With wood being a versatile material, furniture and other kitchen and household items or objects can be made from it, making it an important work material. Regardless of this benefit, there’s a major disadvantage — it ages, and in the process, rots, making it unusable.
Skilled craftsmen since time immemorial have sought ways to make wood durable through various means, one of them being wood stabilization.
Wood stabilization basically refers to processes that use vacuum and pressure to harden the structure of the wood. The idea behind wood stabilizing takes a piece of wood, injects it with resin, which creates strong, stable wood planks that are both safe and easy to turn. This also involves drying up moisture found in wood planks, then using a vacuum chamber to bone-dry the wood.
Benefits of Wood Stabilization
Wood stabilization has been identified to offer a ton of benefits to craftsmen everywhere. The idea behind this process is to add agents that are capable of hardening wood planks. Some of these benefits include:
- First, they offer more technical and decorative features than other wood types. During the course of stabilization, products that extend the operational use of these wooden surfaces and objects are added, in the process making wood planks more versatile and durable.
- Treated wood planks become much easier to work with more than any other wood plank.
- Wood stabilization is capable of minimizing shrinkage and expansion of wood.
- It increases the resistance of these wood pellets or planks to warping and cracking of any sort.
- Wood planks that have been stabilized do not easily absorb water (if at all), making them ideal for almost any object you plan on working on.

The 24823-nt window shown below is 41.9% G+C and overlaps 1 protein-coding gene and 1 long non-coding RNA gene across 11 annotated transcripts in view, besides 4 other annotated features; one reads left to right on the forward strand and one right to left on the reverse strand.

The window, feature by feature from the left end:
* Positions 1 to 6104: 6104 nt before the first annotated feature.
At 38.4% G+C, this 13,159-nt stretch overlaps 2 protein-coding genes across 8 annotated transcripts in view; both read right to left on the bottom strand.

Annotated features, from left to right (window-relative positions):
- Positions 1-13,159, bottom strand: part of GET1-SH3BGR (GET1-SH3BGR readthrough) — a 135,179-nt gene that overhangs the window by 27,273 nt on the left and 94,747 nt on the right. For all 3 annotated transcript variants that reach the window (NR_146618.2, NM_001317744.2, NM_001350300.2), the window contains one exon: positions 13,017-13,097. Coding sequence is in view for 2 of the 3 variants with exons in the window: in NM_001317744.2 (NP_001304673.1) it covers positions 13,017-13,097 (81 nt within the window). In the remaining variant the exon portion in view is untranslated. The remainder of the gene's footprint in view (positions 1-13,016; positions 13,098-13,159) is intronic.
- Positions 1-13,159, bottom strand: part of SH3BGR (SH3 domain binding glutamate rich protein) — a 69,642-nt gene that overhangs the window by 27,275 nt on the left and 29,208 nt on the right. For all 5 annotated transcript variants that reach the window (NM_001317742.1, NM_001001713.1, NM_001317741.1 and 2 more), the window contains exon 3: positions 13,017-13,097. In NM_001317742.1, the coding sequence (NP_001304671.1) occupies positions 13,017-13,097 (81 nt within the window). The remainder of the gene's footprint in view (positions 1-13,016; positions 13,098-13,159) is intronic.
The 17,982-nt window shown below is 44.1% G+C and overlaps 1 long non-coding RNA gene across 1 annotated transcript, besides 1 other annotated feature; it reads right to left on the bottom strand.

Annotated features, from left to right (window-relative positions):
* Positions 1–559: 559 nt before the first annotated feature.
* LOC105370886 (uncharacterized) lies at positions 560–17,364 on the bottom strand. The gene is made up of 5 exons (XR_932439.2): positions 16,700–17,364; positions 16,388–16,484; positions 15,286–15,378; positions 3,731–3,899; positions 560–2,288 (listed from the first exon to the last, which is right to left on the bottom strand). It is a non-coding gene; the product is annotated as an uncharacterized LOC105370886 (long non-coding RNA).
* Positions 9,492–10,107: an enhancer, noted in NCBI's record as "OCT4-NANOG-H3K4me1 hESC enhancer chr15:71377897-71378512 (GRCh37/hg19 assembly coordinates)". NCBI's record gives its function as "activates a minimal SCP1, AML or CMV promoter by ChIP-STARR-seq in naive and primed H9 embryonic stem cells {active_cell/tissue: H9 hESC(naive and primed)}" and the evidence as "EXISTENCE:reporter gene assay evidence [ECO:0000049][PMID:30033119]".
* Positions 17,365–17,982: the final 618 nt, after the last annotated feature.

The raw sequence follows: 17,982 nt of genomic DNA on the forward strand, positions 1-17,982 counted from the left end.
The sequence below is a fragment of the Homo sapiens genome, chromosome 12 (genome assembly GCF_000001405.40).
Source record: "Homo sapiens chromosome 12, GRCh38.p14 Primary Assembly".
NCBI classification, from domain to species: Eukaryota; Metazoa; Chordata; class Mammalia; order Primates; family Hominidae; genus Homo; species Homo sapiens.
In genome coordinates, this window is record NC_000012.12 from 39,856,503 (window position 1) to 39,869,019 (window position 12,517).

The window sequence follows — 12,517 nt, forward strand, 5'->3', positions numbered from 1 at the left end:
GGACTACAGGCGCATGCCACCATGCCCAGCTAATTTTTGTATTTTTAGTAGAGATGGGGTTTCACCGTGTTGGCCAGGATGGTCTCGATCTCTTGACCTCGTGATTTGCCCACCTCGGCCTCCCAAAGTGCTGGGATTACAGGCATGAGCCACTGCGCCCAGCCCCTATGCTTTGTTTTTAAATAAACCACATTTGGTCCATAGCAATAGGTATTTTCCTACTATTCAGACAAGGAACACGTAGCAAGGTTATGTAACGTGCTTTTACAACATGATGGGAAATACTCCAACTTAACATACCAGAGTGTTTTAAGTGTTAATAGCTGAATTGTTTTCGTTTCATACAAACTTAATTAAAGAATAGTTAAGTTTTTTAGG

- Stabilization encourages faster and easier finishing when compared to non-stabilized wood.
- And when sanding, the grains in stabilized wood will not rise.
One last note: stabilized wood offers environmental benefits.
How to Stabilize Wood
Having highlighted some of the benefits of wood stabilization, it is time to dive into how you can stabilize wood yourself. To help you out, here we share a step-by-step guide on how you can go about this.
Step 1 — Gather All Essential Materials Beforehand
Regardless of what you’re trying to do, gathering all essential materials needed to get the task done is one of the very first steps you need to take, and wood stabilization is not any different. You need to identify and gather all of the essential materials you will need to complete this task. Here are the items you will most likely need:
You guessed right. This is the most important material you need for this task. While we already know that wood is an essential material, the type of wood can be a problem.
Although stabilizing works incredibly well on almost every wood, there are certain types that it does not work too well with — like wood planks that contain an ample amount of natural oil.
Dense wood blocks also do not allow stabilizing resins to pass through efficiently, making them a poor choice for stabilization.
I wouldn’t advise you to make use of anything that’s denser than regular, hard maple. The best wood planks you should use for stabilization are:
- American chestnuts
- Spalted Maple
There are only a few of these available to choose from and we recommend you get the Cactus Juice, which is basically a heated acrylic resin.
Another ideal resin is Stick-Fast.
Either way, be sure to research carefully as there are many different types of resin available with different purposes.
This is a necessary item required for wood stabilization. While there are tons of machines on the market, it is advised that you go for only the best. If you can, a two-stage vacuum pump is ideal.